Again, I am intentionally avoiding the more subjective issues (decision making, discipline, inhibition, etc.).  Achieving a complete state of  egalitarianism or equality is impossible.  Men and women are different, and as such, the circumstances will always be different.  There are certain situations where society can help bring down discriminatory practices, but in the end, business is business.  If people are expected to operate in a completely objective manner, then each individual’s circumstances will dictate how others view him/her, and by default, no two people have the exact same circumstances.

Complete egalitarianism is not possible.  Complete equality is not possibe.  What we can do is strive for complete equity.

→ No CommentsTags: Random · Thoughts

The Chance of God

February 2nd, 2009 · No Comments

بِسْمِ اللهِ الرَّحْمنِ الرَّحِيمِ

One aspect of the Internet is that it allows like minded people to connect on a global scale.  One community that has grown in collaboration considerably is the Atheist community. An on going debate between groups/individuals is does God exist, or, is someone a believer in evolutionism or creationism.  Often, the competing groups will use different methods of analysis to come to what each perceives (or believes, if that word can be used) to be a conclusion.  One of the leading arguments to deny the existence of God is we have no “proof” recognizable by science, human interaction, etc. that shows the existence of a creator.   Some of the main justifications used:

  • The Problem of Evil (Epicurus argument) – See link
  • Inability to prove religion by “human experience”
  • etc.

The group/people who believe in a creator give a handful of different responses ranging from:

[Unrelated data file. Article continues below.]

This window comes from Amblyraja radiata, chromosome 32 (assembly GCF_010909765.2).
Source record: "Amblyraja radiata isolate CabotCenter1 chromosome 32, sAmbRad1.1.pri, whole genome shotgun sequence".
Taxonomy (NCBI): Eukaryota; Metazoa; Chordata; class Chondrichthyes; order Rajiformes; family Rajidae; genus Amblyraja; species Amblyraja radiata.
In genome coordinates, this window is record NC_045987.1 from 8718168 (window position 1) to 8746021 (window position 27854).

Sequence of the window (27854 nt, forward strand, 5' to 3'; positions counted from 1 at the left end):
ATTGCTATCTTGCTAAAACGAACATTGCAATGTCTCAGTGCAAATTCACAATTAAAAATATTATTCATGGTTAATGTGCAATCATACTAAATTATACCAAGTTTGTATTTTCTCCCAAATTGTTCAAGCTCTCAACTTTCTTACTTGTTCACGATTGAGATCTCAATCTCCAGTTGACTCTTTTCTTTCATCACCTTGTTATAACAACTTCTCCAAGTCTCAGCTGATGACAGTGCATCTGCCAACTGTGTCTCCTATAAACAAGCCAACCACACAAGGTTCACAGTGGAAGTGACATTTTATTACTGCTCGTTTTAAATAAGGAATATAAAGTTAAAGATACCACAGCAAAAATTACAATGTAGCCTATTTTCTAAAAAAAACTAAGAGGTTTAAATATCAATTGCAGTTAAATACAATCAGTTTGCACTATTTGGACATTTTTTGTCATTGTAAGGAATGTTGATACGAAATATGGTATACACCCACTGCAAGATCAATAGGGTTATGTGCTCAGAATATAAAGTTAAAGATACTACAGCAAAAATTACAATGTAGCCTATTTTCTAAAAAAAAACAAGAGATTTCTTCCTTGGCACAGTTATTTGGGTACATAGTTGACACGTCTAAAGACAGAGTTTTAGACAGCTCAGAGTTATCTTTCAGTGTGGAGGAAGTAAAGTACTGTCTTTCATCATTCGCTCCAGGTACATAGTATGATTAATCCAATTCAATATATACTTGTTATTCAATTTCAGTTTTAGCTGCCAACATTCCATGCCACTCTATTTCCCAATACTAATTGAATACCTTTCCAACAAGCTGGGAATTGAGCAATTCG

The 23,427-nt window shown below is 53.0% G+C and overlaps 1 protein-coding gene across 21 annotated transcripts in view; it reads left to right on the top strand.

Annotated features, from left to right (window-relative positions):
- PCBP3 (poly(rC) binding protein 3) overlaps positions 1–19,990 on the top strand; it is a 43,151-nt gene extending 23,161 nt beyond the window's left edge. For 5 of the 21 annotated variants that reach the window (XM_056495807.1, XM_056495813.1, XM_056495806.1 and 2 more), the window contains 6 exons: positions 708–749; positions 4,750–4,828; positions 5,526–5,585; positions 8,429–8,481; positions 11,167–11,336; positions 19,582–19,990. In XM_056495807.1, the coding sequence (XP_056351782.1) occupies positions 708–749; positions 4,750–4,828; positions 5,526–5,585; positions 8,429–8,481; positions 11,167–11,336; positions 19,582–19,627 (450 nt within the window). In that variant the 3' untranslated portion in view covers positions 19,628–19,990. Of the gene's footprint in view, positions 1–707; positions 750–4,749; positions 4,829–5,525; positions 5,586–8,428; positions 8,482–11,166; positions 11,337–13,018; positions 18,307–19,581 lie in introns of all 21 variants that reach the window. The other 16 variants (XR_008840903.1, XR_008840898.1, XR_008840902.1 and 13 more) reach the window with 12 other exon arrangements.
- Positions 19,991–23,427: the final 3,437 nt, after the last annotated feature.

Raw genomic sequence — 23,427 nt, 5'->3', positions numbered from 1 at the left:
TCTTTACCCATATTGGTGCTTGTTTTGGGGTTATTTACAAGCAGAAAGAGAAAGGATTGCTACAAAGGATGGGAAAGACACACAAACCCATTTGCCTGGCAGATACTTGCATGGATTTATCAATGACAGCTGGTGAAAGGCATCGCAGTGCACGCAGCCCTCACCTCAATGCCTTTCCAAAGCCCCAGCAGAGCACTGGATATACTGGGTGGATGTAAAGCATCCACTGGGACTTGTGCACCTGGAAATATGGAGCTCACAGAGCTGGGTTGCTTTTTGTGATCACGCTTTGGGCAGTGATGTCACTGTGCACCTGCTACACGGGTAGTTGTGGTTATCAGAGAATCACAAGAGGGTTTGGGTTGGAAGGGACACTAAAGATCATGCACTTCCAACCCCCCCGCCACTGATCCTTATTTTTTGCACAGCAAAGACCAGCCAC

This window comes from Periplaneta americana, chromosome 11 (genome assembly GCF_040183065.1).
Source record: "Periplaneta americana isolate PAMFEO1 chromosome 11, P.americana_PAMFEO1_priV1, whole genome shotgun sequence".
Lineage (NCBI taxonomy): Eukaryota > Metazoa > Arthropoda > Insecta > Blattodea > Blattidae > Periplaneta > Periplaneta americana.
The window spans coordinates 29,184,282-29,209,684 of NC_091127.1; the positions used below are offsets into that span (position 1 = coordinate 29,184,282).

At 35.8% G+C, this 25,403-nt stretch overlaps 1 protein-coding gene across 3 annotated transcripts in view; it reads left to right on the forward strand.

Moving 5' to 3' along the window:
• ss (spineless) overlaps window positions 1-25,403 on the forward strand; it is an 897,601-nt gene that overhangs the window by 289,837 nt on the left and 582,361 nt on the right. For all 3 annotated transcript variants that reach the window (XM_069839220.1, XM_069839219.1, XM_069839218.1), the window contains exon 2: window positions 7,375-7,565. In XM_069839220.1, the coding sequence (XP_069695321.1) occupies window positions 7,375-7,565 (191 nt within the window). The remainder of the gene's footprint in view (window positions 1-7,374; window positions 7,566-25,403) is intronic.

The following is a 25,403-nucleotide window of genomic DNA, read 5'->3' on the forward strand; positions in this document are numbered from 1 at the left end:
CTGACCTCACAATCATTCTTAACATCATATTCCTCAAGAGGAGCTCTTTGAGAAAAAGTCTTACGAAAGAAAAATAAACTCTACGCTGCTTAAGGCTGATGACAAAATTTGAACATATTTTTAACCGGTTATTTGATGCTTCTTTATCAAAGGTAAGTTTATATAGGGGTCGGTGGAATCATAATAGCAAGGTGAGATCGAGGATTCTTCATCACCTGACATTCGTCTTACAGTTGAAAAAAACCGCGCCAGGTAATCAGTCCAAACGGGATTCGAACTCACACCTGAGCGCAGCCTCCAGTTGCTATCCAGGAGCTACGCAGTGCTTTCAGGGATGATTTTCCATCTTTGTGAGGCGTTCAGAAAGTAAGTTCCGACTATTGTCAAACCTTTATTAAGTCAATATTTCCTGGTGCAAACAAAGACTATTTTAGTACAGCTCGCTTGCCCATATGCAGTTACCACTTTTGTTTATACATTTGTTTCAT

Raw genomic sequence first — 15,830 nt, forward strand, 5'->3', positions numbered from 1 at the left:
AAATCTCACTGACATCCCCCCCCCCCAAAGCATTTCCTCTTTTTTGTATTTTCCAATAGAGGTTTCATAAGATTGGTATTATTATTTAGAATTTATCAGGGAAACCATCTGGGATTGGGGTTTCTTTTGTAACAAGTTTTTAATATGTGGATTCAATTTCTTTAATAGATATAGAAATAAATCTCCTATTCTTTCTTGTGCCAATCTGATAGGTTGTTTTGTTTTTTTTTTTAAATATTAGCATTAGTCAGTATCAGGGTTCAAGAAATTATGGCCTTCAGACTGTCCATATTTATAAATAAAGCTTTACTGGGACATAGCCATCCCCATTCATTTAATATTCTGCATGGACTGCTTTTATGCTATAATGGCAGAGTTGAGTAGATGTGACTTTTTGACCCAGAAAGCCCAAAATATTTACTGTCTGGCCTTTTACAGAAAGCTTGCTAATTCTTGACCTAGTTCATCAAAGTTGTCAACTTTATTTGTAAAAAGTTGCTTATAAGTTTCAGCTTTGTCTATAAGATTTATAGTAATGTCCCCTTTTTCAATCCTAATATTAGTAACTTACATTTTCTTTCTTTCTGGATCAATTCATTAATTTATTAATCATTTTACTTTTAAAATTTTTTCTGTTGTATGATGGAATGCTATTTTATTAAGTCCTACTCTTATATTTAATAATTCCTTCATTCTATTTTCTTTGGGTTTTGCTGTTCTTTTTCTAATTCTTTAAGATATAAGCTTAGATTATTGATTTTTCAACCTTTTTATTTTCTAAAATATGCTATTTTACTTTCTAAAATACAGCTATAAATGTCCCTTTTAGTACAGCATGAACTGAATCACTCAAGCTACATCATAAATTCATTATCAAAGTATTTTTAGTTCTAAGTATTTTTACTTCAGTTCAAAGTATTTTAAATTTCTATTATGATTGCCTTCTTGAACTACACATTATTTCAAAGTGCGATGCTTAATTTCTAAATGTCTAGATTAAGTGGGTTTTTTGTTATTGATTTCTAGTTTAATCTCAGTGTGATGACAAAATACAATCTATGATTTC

• The creator is beyond the comprehension of humans (i.e. concept of infinity)
  • He/she “feels” the spirituality because he/she embraces the religion
  • etc.

Modernity has taken the argument on a rather stark turn.  Many people now use human experiences or anthropomorphic examples to “explain” God.  The people who argue against the existence of God see this as a gold mine, as it falls directly into Epicurus’ argument of being an “incapable” God, or the argument that all things have an origin, and the concept of God is flawed because how can nothing before God?

My take on this:  Ignore both arguments and consider the following:

Lots of things happen where we (people) have no input, it just happens.  Some examples: digestion, waste excretion, coughing, child birth, immune system adjustment, etc..  If we look at the world around us we see other things that simply “happen” – bird/herd migration, shifting in animal/insect species, natural occurring food chain, familial/tribal ties with animals, etc.

Now using these things, let us examine the two sides of the argument:

Those who deny the existence of a creator claim that life began as simple, single cell life forms.  Over eons of time, these life forms became more complex and by chance, were able to develop and form into all the various creatures we have today.  From one cell operation – to a multi-organ complex life form that even today, science can NOT explain how all the parts actually work.

Those who accept the existence of a creator claim that God (or whatever deity) created all forms of life.  God created the Earth, space, etc. and made it bountiful for creation to flourish.  Another aspect of the argument is that this deity created humans from clay/dust/dirt, and made it the “best” of creation (i.e. a complex being with the ability to rationalize, make decisions based on predicted outcome, etc.).

Now lets use simple logic to try and asses this.  In one case, we have everything happening by PURE chance.  A simple life form born out of carbon, slowly but surely develops over time and becomes a MASSIVE array of complex life forms; again, all by chance.

In the other case, we have an entity that is above all life, something beyond human comprehension.  This deity gave everything a “start”, and after that, things, for the most part over human history, proceeded at the will of the inhabitants.  The origin of humanity, in this case, is accepted as a known.